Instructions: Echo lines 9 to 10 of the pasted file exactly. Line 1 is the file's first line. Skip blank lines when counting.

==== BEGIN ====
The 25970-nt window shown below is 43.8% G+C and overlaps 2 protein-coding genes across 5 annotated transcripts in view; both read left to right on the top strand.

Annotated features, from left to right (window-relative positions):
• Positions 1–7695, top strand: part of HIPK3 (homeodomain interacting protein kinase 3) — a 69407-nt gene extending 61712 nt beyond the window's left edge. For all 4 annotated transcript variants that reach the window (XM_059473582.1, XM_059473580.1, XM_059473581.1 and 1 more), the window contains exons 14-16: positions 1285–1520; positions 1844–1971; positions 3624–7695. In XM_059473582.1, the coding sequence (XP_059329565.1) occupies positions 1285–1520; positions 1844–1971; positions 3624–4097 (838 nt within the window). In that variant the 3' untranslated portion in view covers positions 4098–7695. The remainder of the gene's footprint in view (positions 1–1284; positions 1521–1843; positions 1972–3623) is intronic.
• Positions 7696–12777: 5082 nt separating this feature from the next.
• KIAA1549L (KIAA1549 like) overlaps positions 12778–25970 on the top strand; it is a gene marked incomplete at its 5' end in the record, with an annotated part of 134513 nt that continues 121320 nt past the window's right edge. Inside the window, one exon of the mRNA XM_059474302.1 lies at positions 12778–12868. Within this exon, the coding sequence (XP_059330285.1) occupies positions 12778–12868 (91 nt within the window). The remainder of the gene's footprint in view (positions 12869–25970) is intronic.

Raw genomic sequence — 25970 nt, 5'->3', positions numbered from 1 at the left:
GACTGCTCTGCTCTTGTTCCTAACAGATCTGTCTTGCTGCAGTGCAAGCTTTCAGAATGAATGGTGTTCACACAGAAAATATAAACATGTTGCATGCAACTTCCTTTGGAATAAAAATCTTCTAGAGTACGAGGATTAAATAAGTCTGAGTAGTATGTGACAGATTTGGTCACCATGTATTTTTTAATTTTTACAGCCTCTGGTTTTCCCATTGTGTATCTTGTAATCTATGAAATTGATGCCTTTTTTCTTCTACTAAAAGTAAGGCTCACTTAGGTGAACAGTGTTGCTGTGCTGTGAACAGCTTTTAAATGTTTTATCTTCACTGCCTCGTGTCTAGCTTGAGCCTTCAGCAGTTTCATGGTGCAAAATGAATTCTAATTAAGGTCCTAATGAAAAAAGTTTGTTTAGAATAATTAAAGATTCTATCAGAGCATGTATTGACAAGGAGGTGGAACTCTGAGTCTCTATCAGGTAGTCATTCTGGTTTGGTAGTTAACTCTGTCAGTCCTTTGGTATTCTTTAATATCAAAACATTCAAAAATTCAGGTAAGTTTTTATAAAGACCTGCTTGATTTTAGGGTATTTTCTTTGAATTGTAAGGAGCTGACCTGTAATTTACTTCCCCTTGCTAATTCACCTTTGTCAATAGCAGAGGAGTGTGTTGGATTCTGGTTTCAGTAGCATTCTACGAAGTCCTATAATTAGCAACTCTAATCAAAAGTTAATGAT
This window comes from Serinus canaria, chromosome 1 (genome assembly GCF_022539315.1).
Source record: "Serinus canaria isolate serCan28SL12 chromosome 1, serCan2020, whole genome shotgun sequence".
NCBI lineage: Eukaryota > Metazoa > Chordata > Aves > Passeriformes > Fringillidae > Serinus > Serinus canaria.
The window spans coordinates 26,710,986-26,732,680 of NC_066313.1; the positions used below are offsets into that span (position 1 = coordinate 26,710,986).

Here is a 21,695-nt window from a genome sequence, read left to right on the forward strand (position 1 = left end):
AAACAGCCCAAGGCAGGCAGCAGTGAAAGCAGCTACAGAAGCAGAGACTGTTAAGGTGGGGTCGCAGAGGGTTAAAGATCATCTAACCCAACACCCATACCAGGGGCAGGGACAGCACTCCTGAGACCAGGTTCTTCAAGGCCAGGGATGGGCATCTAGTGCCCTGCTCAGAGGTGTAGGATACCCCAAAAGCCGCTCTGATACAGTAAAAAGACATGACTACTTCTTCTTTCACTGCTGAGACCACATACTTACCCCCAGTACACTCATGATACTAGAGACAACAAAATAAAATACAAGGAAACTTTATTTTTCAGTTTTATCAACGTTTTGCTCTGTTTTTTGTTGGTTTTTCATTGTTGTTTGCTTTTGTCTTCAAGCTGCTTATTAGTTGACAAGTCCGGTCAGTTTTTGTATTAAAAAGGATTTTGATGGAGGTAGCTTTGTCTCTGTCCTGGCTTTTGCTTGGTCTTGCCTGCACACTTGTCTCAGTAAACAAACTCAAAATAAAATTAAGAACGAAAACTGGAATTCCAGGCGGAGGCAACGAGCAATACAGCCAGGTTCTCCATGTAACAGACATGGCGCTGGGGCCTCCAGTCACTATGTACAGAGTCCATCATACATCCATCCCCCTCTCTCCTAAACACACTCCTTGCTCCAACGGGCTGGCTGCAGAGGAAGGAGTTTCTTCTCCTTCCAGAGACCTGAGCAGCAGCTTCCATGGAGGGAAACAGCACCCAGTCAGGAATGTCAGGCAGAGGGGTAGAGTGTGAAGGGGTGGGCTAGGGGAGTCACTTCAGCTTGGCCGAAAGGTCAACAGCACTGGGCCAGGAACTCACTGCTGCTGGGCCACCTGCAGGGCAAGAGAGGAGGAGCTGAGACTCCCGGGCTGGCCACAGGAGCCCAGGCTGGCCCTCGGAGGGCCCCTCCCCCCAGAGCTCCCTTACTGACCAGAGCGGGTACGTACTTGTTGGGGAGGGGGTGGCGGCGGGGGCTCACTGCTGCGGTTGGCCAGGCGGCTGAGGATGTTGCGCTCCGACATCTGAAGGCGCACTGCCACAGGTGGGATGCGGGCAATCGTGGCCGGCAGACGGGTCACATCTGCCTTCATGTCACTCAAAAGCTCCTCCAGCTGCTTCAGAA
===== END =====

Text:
Source record: "Serinus canaria isolate serCan28SL12 chromosome 1, serCan2020, whole genome shotgun sequence".
NCBI lineage: Eukaryota > Metazoa > Chordata > Aves > Passeriformes > Fringillidae > Serinus > Serinus canaria.